Post 21, November 6, 2017
It is with deep sadness that I write to let my Watershed friends know that my sweet mum passed away on October 22 at exactly noon. Many of you knew that she had been diagnosed with metastatic lung cancer in May. She was fortunate to have had a chance for some experimental treatment that helped her to remain clear mentally and she was not in pain nor was she on any major medication. This was a complete blessing for her.
Despite struggling with her breathing she did manage to learn to use a walker and her oxygen tank and was able to visit New Hampshire a few times over this summer and even enjoy a picnic at the Larry Leavitt preserve where we toasted a glass of clear water to Larry and Jackie who she had known.
Her close friends know it was a struggle for her to remain in her home and know that she was so grateful to move into the apartment at Fresh Pond in September where she once again was able to get outside and get about on her own from her apartment to meals and to her sweet bench by the Pond where she walked for decades. Her new apartment was surrounded by “fluffy open space grasses” that were butterfly meadows and conservation land.
Esther B. Folts contemplating the Watershed from Foss Mountain, Eaton.
What many of you do not know is the amount of volunteer work she did for GMCG and the synchronistic connection between her recent apartment and butterfly meadows and this organization—two stories that will grace this post today as well as deep appreciation to all that my mother taught me about nature and the Earth—she clearly set my path towards the conservation work I do today. Esther was born in 1933 in Schenectady, New York to immigrant parents from the northern region of Italy, Friuli. Like others from “the old country,” they raised and preserved their own food, gathered mushrooms, made their own clothes and honored their heritage by preserving holiday customs through special foods from their region. I grew up with a strong understanding of their connection to Nature and the Earth. My first experience hiking was with these grandparents when I was ten in their mountains near the Dolomites.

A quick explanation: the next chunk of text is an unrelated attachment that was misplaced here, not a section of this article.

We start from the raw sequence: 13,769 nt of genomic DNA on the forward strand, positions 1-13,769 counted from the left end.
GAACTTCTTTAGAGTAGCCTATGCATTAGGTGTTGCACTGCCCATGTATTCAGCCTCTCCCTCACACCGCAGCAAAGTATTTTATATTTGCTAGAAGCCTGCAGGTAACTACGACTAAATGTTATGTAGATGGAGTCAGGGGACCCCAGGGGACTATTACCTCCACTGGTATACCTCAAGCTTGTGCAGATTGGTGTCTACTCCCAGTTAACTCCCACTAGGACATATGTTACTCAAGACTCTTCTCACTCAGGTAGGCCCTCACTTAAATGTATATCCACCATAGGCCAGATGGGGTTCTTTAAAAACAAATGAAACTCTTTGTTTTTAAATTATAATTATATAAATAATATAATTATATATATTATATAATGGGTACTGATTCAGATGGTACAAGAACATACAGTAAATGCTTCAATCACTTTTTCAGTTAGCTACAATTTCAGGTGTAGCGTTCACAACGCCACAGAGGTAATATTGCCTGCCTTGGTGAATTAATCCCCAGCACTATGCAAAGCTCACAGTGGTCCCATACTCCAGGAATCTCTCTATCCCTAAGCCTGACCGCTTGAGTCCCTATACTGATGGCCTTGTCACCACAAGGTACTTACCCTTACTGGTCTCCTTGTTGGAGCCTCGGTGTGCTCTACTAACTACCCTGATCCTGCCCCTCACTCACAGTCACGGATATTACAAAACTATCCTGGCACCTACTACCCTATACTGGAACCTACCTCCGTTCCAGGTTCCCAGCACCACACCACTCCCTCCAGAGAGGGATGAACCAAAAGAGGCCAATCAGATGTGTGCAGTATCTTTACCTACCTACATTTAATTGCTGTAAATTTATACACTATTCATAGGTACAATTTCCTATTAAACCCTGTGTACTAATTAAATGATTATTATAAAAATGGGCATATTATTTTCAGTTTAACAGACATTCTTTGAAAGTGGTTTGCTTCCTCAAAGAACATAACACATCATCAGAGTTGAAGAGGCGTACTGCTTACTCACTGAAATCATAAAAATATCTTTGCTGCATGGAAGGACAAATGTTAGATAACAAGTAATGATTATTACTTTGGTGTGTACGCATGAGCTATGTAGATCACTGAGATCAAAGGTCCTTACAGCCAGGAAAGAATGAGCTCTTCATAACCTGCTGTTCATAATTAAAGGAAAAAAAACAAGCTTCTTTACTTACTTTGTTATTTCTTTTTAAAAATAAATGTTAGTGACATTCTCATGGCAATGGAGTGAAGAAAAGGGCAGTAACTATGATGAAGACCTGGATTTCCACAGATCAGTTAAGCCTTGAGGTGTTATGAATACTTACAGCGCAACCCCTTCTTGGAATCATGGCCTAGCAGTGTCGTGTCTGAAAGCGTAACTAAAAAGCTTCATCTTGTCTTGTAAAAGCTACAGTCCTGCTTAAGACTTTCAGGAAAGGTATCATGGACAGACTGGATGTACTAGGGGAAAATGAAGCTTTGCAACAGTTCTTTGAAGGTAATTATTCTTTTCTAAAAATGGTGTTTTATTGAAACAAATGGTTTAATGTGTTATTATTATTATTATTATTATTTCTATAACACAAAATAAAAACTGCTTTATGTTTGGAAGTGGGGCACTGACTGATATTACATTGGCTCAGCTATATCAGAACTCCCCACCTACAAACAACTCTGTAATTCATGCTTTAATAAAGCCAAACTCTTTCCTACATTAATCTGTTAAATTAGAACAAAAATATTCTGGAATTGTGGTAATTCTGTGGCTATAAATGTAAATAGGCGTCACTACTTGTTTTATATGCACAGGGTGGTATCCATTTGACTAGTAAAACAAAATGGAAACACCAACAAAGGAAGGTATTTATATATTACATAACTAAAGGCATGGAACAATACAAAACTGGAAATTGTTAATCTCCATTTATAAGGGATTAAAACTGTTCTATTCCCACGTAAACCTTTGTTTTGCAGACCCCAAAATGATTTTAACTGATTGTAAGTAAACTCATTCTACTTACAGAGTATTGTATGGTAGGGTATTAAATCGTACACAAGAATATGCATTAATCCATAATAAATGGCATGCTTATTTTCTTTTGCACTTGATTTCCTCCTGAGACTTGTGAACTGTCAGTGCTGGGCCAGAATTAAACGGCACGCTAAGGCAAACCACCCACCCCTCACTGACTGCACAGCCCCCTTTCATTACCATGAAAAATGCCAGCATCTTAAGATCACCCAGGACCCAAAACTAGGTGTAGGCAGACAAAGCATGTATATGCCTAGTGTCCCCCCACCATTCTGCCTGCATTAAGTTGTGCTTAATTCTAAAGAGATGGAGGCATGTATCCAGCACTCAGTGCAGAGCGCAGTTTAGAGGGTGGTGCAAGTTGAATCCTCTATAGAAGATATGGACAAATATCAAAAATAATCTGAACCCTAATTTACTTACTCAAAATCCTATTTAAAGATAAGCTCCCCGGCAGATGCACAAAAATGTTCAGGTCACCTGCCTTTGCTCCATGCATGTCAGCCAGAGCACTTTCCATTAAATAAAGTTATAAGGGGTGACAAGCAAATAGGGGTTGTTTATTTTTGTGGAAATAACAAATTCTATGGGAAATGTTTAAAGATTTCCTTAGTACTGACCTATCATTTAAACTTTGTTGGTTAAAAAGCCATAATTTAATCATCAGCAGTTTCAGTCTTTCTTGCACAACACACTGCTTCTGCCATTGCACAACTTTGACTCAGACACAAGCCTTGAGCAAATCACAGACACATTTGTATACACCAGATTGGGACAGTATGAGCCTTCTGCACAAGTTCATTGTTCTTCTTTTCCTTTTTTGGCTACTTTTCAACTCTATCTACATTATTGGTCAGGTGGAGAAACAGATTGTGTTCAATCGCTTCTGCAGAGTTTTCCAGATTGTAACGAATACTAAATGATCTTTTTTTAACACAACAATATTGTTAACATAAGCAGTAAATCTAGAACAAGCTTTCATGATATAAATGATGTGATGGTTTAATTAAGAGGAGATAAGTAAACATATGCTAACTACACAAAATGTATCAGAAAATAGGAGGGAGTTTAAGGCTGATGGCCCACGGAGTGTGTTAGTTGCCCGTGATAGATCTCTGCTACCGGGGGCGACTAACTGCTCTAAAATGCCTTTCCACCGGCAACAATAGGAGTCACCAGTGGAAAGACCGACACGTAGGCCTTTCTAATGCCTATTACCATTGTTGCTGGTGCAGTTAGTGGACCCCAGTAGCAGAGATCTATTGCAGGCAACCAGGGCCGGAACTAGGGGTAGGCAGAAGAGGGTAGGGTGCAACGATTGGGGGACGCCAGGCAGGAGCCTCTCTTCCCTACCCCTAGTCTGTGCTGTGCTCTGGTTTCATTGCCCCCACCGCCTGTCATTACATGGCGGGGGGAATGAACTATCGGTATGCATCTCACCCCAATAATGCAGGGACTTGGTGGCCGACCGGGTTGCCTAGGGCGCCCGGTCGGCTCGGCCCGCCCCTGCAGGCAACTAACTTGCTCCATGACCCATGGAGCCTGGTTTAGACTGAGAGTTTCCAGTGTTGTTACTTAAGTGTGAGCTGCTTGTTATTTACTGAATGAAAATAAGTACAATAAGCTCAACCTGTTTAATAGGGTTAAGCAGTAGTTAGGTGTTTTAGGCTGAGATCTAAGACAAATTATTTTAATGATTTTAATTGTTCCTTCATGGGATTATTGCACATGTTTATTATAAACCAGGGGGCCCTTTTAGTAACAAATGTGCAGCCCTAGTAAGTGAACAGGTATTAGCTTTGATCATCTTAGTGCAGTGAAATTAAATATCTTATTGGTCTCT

Esther graduated from Syracuse University with a degree in English and a minor in Art. She was passionate about language and grammar and when GMCG was just forming, I knew she would be the perfect person to help edit and proof our quarterly newsletters as well as many of our grants. While she sometimes would joke about the “bed time reading” aspect of some of the more science based articles, she was one of our biggest supporters and champions and was the rock in my life during many hard advocacy campaigns. She attended many annual meetings and educational events, joined in some of the planning board meetings that we participated in and with sketchbook in hand, helped explore some of the protected lands across the Watershed.
Enjoying a tour of Ossipee Lake during Watershed Weekend.
It was a synchronistic event for her to join GMCG at Fanueil Hall in Boston to celebrate GMCG’s 2006 Environmental Protection Agency Environmental Merit Award for Non-confrontational advocacy.
Blair Folts and Esther Folts following the EPA Award ceremony.
That year, not only was GMCG honored with this prestigious annual award, but a woman from Esther’s neighborhood, Ellen Mass, who she deeply respected for her work to preserve Fresh Pond, the Silver Maple Forest and as President of the Friends of Alewife Reservation, was also honored.
Blair and Esther on Province Mountain with Province Lake and
Green Mountain in the background.
When my brother and I were very young, every spring our Mum would take us out walking to pick the first blossoms of the willow tree. Winters we would explore the Audubon Land near her home where we would build stick forts and play “Vikings.” Summers we would spend days on the beach crawling through tidal pools, collecting shells and swimming. The most important thing she taught me was that “we only pass this way once” and hence we need to pay attention to every detail and “savor it.”
The hole left in my heart can never fully mend, but with time, the life she shared may become a thread in my own tapestry towards stewardship and advocacy.